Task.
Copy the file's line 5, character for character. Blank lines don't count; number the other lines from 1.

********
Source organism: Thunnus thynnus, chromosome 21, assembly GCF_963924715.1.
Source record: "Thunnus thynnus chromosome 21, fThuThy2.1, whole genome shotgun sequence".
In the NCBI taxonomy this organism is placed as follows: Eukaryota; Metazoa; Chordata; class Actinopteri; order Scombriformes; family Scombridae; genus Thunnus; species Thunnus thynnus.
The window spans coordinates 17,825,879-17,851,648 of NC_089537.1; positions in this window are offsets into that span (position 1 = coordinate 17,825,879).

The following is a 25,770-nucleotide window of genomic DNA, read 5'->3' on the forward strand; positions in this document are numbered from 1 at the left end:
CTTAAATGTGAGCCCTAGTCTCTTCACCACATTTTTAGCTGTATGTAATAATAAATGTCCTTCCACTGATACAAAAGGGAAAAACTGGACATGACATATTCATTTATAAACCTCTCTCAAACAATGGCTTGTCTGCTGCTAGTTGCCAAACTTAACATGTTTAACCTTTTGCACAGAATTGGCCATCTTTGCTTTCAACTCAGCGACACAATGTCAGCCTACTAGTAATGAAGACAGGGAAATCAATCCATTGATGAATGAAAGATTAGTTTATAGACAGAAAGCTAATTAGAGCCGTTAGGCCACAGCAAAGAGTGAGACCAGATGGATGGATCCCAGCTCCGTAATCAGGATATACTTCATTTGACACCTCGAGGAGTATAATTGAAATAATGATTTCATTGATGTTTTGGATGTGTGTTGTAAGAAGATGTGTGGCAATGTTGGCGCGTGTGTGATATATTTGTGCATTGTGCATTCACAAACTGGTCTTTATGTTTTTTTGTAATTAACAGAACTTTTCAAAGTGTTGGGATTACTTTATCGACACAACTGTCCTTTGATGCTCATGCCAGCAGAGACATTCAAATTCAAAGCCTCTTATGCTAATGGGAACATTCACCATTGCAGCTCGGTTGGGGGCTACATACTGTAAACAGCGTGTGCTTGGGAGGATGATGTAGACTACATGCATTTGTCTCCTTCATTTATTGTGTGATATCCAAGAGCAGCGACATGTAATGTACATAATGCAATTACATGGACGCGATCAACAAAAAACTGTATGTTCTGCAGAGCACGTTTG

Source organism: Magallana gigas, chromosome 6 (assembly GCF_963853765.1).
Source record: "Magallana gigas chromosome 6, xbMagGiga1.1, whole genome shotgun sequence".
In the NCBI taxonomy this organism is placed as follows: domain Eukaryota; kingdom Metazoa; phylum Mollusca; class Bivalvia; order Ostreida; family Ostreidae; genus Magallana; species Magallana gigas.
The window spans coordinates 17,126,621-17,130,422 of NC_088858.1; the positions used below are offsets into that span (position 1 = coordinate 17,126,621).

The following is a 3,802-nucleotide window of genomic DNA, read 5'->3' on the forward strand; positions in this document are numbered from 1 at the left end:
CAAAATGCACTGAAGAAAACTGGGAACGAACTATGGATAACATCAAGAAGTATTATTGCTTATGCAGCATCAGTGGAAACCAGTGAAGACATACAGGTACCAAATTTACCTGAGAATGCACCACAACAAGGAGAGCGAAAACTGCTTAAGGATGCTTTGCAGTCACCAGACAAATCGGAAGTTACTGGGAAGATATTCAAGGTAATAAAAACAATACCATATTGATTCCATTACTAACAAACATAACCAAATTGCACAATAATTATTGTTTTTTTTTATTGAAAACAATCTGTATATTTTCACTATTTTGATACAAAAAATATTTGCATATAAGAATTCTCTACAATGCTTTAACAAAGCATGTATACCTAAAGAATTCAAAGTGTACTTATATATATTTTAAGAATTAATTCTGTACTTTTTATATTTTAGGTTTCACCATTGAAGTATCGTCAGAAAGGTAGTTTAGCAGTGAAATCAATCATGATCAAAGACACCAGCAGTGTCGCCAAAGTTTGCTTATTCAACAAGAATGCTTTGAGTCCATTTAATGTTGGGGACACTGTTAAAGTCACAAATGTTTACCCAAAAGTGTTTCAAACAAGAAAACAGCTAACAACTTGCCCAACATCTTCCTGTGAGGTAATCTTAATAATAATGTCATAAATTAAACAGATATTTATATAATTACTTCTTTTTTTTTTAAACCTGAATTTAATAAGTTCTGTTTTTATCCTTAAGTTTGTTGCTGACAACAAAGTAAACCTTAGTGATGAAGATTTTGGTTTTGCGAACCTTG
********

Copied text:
The following is a 25,770-nucleotide window of genomic DNA, read 5'->3' on the forward strand; positions in this document are numbered from 1 at the left end: